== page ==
Videography

I have deeply loved documentaries all of my life. Even when I was young, the only shows I wanted to watch on TV were National Geographic or Discovery Channel. I became acutely aware of the influence documentaries can have on people after watching “Last Train Home,” a documentary about the plight of migrant workers in China. It inspired me to start exploring the medium myself, and I have since worked on projects related to issues of identity, diaspora, and giving voice to those who often aren’t given the chance to speak.

 
 
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Experiencing Jishou

The summer after my freshman year of college, I taught English in a small city in China with a diverse group of 10 other Princeton students. Some were African American, some were Asian Americans who'd grown up in the US, others were Asians who'd grown up in Asia and moved to the US later in their lives, and another was albino. Some saw the experience through the lens of a native Chinese speaker, while others had never been to China before. In this short film, I explore how different parts of our identity affected our day-to-day experiences, especially when we were abroad for such a short period of time and our interactions with those around us were heavily influenced by how we were perceived by others.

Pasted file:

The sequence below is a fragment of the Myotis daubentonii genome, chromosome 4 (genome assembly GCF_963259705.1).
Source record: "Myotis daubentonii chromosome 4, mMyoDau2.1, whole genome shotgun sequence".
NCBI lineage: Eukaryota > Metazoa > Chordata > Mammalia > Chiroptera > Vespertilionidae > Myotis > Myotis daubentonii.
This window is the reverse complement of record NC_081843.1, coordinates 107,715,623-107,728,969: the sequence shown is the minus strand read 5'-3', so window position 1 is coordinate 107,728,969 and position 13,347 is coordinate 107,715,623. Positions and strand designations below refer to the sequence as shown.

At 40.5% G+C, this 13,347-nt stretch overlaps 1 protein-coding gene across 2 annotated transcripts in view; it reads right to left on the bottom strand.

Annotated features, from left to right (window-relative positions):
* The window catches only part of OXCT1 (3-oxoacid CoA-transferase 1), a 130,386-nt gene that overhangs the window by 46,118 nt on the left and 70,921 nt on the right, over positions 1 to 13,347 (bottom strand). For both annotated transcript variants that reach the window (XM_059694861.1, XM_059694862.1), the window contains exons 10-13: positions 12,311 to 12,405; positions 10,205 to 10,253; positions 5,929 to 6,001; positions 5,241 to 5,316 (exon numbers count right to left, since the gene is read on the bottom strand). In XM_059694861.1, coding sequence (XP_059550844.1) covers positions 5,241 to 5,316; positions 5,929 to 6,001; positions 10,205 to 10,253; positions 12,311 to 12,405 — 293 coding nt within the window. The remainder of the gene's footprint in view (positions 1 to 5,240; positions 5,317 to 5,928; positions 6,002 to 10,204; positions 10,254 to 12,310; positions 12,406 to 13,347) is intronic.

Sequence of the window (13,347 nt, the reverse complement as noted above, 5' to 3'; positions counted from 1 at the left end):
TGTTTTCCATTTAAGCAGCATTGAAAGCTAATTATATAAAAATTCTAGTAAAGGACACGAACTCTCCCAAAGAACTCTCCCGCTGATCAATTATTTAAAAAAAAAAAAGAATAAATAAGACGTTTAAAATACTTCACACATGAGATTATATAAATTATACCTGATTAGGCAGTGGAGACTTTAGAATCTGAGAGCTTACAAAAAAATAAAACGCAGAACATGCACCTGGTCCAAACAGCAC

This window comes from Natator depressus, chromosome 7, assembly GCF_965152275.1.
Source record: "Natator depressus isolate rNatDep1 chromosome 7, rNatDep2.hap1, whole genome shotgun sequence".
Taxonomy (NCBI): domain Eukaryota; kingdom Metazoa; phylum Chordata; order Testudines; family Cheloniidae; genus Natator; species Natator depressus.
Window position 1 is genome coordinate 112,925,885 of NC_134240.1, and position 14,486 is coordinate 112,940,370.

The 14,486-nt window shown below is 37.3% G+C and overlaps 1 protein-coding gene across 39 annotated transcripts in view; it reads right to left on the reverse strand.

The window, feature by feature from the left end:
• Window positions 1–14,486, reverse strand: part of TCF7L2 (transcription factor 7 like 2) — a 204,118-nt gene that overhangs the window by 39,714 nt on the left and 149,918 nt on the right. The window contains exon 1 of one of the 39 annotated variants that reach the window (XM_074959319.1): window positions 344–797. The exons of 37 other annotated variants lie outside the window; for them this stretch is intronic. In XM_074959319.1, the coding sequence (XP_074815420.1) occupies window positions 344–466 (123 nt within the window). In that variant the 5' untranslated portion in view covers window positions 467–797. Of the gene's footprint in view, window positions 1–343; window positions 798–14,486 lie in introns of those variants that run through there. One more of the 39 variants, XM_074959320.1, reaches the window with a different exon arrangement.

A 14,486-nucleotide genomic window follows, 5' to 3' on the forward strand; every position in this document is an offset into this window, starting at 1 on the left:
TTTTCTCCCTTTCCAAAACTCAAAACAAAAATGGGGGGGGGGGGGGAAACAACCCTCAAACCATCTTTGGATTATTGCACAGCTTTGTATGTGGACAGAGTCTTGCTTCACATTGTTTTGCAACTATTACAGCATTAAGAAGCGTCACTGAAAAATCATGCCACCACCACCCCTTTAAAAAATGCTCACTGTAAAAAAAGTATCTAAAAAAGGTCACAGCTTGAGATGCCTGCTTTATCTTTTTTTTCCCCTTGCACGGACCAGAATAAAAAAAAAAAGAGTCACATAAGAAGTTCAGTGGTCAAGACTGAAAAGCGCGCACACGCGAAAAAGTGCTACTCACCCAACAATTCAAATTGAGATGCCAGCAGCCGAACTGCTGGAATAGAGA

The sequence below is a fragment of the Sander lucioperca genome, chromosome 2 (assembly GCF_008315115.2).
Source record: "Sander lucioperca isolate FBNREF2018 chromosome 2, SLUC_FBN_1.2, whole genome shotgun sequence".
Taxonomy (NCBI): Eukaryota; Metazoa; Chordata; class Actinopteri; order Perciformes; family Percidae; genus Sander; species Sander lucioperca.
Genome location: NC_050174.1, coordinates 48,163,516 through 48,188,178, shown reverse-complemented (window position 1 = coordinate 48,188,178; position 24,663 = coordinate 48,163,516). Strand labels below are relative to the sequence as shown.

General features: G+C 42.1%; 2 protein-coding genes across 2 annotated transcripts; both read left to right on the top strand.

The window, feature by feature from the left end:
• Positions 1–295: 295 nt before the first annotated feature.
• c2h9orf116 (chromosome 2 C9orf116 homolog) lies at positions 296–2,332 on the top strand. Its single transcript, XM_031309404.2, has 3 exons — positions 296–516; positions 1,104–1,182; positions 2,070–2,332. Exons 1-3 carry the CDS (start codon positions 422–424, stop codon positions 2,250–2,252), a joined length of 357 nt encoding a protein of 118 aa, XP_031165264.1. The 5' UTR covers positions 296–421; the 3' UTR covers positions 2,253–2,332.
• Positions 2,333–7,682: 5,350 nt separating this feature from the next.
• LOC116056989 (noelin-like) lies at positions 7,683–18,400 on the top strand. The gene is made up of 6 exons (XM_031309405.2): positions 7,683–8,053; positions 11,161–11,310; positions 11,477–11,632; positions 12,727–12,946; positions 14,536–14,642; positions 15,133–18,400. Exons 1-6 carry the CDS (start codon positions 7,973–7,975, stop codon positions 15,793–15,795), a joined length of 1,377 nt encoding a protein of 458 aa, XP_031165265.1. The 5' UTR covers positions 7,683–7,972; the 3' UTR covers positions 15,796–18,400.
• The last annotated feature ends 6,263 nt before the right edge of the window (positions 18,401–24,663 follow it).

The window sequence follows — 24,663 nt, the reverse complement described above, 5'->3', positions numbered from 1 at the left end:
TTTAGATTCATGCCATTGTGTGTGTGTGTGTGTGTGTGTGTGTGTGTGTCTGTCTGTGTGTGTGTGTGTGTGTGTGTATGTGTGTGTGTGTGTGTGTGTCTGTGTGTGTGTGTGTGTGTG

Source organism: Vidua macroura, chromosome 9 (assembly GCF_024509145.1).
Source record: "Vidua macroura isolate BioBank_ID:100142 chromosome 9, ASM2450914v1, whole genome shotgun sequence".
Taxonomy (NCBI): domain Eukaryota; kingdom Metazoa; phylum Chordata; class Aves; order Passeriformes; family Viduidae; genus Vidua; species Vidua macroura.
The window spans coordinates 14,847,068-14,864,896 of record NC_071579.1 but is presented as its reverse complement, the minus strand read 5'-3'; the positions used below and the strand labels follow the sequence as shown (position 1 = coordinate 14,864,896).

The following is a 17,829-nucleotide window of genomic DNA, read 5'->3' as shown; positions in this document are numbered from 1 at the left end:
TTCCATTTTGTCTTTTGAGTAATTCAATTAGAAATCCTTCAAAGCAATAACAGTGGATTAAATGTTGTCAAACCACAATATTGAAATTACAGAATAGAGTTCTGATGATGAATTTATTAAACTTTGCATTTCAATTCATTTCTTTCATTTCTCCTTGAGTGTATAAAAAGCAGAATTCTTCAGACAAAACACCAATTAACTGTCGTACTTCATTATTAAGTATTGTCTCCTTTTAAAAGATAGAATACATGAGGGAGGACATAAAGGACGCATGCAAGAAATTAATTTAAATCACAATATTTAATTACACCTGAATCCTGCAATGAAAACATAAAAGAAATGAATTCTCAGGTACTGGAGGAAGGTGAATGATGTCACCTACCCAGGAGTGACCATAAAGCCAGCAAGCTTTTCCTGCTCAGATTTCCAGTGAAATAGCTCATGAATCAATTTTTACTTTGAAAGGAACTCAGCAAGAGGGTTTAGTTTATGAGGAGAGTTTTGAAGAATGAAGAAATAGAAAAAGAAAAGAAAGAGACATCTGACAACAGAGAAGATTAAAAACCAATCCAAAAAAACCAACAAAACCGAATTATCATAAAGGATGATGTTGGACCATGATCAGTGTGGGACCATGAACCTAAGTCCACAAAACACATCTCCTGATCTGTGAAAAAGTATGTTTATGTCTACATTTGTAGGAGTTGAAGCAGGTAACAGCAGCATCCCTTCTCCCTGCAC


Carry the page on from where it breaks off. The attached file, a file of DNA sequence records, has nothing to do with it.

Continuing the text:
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Asian Pacific American Heritage Month 2017

Princeton University celebrated Asian Pacific American Heritage Month in April 2017. As part of the month's celebrations, I collaborated on a video series with the Carl A. Fields Center for Equality and Cultural Understanding with the support of 1080princeton. The videos explore Princeton students' experiences grappling with their Asian Pacific American identities, challenges they faced growing up, and questions they continue to ponder during their time at Princeton and beyond. 

 
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KungFu Tea

A look behind how a KungFu Tea store in Princeton, New Jersey operates and makes their popular bubble tea.

 

Dinky

Opened in 1865 and affectionately known as "The Dinky," the Princeton branch of New Jersey Transit is currently the shortest scheduled commuter rail line in the United States. The ride is approximately 5 minutes in each direction and is one of the primary ways by which Princeton students escape the "Orange Bubble" to New York, Philadelphia, and beyond.